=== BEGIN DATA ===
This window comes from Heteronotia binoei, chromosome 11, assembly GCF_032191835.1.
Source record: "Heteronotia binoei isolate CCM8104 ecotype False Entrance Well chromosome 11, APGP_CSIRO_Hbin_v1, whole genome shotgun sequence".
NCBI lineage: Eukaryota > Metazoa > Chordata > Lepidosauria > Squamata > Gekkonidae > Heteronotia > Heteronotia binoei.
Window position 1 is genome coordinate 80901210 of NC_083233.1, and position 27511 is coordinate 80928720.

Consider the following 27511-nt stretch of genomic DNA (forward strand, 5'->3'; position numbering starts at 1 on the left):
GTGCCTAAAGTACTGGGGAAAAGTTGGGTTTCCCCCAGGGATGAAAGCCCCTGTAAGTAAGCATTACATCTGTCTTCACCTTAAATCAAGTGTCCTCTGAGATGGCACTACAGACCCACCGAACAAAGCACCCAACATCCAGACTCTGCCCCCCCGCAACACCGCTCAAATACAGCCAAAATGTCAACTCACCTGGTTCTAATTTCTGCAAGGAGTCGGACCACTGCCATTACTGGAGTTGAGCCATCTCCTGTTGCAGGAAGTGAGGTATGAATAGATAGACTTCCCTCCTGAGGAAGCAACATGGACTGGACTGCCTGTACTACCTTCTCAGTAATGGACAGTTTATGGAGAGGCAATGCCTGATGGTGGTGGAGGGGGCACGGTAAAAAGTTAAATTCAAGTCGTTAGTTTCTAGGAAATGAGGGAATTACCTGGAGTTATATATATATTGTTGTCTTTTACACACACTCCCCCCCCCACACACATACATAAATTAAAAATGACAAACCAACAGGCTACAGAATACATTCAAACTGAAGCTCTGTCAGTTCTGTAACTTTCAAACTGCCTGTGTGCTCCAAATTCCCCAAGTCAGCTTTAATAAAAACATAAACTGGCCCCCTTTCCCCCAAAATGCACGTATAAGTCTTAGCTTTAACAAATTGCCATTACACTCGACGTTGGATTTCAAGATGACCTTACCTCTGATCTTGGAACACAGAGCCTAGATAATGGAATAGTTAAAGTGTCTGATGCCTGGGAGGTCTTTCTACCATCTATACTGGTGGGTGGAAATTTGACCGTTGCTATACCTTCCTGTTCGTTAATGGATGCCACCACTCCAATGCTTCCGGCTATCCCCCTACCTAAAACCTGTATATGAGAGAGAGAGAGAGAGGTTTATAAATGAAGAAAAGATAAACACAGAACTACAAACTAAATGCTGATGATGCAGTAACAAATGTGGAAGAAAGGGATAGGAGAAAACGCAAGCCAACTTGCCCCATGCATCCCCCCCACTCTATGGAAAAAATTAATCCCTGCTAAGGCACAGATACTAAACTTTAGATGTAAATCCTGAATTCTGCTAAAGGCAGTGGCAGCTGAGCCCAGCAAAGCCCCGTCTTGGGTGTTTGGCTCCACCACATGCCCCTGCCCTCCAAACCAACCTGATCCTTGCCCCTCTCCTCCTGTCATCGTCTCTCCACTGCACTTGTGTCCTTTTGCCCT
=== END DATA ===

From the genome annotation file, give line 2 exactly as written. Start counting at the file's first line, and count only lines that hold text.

Source record: "Heteronotia binoei isolate CCM8104 ecotype False Entrance Well chromosome 11, APGP_CSIRO_Hbin_v1, whole genome shotgun sequence".